It wants the new company to consult with customers (that’s Sky and TalkTalk – not us consumers) when it makes big infrastructure investments, and it wants the new company to own its assets (the fibre network) and employ staff directly, rather than via other parts of BT, so there are no conflicting loyalties.

It even wants Openreach to have a separate brand and logo, so that people don’t automatically associate it with BT.

What will this mean for customers?

The motivation behind these reforms is that it will hopefully make the market more competitive. This could mean ultimately, better and faster broadband service for customers, or lower prices. By bringing Openreach’s customers into the decision making process, this could mean that better decisions are made about where on the network needs improving.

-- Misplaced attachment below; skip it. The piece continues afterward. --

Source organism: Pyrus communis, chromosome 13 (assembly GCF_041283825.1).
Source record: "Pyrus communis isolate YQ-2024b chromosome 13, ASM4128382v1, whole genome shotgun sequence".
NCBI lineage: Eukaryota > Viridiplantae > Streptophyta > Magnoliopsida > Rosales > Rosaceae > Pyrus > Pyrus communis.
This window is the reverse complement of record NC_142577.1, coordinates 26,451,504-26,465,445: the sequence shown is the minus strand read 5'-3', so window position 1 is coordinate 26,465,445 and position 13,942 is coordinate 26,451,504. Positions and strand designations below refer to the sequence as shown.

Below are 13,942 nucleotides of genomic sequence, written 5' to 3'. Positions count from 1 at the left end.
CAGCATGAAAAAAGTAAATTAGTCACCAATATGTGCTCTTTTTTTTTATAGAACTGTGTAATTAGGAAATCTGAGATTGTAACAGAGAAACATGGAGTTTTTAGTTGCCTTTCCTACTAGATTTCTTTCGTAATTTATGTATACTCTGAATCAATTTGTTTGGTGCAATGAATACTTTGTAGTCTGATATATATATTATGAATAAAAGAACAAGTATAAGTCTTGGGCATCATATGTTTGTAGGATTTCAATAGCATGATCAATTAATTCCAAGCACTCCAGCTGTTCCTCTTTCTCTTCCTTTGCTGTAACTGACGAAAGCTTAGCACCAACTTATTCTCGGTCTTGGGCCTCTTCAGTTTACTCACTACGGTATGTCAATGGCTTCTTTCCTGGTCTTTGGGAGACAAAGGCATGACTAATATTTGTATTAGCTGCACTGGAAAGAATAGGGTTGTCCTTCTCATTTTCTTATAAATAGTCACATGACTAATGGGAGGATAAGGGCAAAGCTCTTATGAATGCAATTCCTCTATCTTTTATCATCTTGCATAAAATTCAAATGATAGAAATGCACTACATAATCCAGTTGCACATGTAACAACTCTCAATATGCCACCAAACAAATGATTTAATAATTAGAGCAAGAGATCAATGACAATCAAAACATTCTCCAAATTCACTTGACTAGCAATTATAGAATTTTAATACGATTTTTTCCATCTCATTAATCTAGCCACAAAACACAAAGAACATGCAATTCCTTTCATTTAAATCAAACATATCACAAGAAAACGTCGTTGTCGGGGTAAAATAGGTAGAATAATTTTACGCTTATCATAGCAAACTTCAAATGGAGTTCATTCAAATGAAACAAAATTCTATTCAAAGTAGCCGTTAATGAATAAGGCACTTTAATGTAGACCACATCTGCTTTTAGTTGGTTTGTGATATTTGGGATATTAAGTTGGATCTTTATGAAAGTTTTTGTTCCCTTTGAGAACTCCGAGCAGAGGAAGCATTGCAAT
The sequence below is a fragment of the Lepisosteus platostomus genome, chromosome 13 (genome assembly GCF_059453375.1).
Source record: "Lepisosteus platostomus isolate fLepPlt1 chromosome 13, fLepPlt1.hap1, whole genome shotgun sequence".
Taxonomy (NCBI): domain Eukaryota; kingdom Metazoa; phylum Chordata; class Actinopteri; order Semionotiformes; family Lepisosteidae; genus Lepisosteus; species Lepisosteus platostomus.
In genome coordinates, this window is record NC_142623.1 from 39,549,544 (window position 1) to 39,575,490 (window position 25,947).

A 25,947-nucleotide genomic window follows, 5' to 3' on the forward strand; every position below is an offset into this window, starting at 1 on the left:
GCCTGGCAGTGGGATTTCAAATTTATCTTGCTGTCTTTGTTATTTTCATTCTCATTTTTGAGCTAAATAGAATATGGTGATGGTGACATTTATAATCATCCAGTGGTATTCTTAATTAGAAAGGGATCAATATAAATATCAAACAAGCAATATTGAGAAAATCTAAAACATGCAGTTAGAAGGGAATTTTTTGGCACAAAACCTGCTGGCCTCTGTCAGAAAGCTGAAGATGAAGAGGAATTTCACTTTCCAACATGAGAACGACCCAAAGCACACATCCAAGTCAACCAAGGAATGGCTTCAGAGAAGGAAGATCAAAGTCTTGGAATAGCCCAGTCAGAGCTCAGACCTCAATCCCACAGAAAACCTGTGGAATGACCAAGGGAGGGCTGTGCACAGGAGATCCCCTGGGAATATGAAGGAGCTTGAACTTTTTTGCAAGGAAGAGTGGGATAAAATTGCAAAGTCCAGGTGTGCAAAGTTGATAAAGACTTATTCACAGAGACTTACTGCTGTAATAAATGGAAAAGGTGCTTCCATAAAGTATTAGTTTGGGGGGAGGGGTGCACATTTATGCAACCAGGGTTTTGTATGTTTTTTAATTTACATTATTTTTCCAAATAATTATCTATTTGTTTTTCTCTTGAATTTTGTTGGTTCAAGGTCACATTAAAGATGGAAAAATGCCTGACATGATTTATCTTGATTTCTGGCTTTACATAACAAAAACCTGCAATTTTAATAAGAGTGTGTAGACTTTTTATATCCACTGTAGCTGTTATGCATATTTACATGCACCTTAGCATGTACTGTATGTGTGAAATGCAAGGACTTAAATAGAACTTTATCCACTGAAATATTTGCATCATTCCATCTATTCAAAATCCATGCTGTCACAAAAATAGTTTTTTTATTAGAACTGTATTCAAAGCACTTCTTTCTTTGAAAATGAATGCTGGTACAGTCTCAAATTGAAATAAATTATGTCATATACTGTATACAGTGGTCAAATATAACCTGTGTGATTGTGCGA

And Openreach will have to work harder to succeed on its own terms, rather than simply act as an appendage to BT.

Ofcom has also made a number of other demands which could increase competitiveness. For example, it is forcing Openreach to produce an online database detailing where its telegraph poles and underground tunnels are, so that other providers can more easily plug into BT’s network.

It could mean we start seeing more “Fibre to the Premises” broadband from different companies, as they can plug directly into the Openreach network, rather than rely on BT’s existing copper wire network to do the last stretch between the telephone exchange and your house.

This all goes in tandem with other new rules announced by Ofcom, such as automatic compensation when services fail, and new rules to make switching broadband provider less of a nightmare than it is now. If it’s easier to switch, then all ISPs will have to work harder to keep you happy – which can only be good for consumers.

So it could be good news. Ofcom could be the friend that everyone needs: Someone who will tell them the harsh truth, even if they don’t want to hear it.

If BT truly wants to improve its relationship, perhaps it needs to stop being so clingy with Openreach?

[Source: Techradar]